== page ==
A Cultural Guide to China
Travelling to China conjures up visions of grand temples and monasteries, ancient fortresses and a bustling hive of people who have for centuries followed their culture and way of life. Integrating modern technology in their ancient ways, there are many western influences that have become woven into the Chinese ways, but at heart, the people still follow their old traditions. The cultural aspects of a visit to China is an absolute highlight - here is our guide of do’s and don’ts to ensure you enjoy a carefree trip.
When greeting it has become acceptable to shake hands but traditionally Chinese people wouldn’t normally touch. A bow or nod of the head in recognition of being introduced would be a sufficient acknowledgement. As a sign of respect, the introductions are from oldest to youngest naming each person by their full name and title. Chinese names start with their family name followed by their first name and it is not polite to call someone by their first name unless invited to do so. Hugging or the more European greeting of kissing on the cheek isn’t commonly done unless you’re catching up with an old friend who you know well. When being applauded - applaud back as a sign that you accept the gesture (this one takes some getting used to especially in the more corporate business environment).The Mandarin ‘nihao’ (pronounced like the words ‘knee’ and ‘how’ together as one word) means hello, and can be followed with ‘nihao ma?’ - meaning how are you? A great audio guide to useful phrases can be found here.
Body language may also be offensive especially if whistling or clicking your fingers to get attention - this is considered extremely rude. Not so for spitting in public, and with the severe pollution problems in cities like Beijing you’ll definitely hear the throat clearing and spitting as you wander the city where, blowing your nose into a tissue and returning this to your pocket, is considered very vulgar. Pointing is also done differently - using the whole hand and not the index finger. Don’t be offended if people wish to have a photo taken with you - this is quite common if you are very tall or have a body shape that is not common to the Chinese people; they will often come over and ask if you can be in their picture with them. With the volume of people in the cities it is common for people to stand closely together without much ‘personal space’.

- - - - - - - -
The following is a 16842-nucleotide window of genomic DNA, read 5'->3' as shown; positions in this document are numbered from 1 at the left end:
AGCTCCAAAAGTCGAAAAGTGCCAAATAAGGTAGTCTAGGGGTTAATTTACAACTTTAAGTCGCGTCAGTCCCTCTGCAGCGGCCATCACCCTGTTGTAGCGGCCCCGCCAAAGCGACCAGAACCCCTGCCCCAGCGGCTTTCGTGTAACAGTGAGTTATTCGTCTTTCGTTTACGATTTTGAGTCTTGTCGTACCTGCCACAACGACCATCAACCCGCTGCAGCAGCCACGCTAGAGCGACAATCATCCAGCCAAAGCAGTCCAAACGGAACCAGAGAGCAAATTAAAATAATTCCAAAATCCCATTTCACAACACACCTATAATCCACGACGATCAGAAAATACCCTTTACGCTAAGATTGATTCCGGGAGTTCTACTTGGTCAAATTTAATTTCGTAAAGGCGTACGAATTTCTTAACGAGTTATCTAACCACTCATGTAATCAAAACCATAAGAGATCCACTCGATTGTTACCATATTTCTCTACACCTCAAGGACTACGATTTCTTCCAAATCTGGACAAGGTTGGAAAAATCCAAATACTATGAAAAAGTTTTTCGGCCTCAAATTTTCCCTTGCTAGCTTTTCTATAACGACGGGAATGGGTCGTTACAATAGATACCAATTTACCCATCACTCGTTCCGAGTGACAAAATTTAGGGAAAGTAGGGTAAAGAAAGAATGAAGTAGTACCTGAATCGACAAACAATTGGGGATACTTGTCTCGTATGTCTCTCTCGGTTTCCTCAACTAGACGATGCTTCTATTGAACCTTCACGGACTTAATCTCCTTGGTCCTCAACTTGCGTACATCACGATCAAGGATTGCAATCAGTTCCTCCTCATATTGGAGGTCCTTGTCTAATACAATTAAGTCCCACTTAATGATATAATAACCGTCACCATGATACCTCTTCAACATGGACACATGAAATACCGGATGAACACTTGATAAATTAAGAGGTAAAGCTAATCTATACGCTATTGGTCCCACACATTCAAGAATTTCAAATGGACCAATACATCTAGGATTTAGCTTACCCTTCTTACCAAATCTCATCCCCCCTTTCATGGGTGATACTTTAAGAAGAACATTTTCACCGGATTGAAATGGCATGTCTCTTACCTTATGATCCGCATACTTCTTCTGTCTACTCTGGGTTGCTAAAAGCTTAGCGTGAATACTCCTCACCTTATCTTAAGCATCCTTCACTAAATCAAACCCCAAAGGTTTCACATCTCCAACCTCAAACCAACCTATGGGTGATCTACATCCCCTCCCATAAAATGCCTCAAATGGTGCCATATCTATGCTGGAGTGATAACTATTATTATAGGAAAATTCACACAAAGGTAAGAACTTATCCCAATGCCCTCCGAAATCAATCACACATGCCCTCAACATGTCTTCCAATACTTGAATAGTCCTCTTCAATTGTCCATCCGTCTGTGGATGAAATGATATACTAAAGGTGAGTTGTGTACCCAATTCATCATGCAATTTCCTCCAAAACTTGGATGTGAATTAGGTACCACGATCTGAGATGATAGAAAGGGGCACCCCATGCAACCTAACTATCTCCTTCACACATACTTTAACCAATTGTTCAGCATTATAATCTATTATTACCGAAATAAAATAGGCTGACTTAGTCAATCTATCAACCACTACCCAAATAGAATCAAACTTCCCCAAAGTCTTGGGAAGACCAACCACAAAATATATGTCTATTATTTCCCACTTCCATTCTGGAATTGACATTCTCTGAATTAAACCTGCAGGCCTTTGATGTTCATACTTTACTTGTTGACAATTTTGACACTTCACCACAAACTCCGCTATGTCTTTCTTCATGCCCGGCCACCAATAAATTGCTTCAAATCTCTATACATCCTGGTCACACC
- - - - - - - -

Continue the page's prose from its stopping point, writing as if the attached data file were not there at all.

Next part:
Tipping is acceptable at western restaurants and places where tourists or foreigners are common but it’s not a common Chinese practice to tip. Instead, there is value in a gift - especially from your home country (these can be small items) and are appropriate for hosts and in business. A gift is never opened in front of the giver as a sign of respect, and it is common to refuse the gift a few times to show that it is valued. White is the colour of mourning so a gift should not be wrapped in white or black paper. Valuable gifts are reserved for valuable relationships; sharp objects don’t do well as gifts and definitely don’t give a clock or watch as this is will be seen as a sinister action as they represent funerals and death. Chinese find it difficult to say ‘no’ so they’ll likely say ‘maybe’ or ‘we’ll see’ to save face. It is considered very rude to force a person to say no - so much so that they may end the relationship as a result.
While you’re out on your travels, enjoy the many facets of the Chinese culture and don’t feel that you can’t communicate in case you offend. The Chinese are open, friendly people and welcome new experiences making it easy to make new friends and learn about their fascinating traits. With the basic do’s and don’ts - you’ll be prepared for those awkward moments and enjoy them all the more.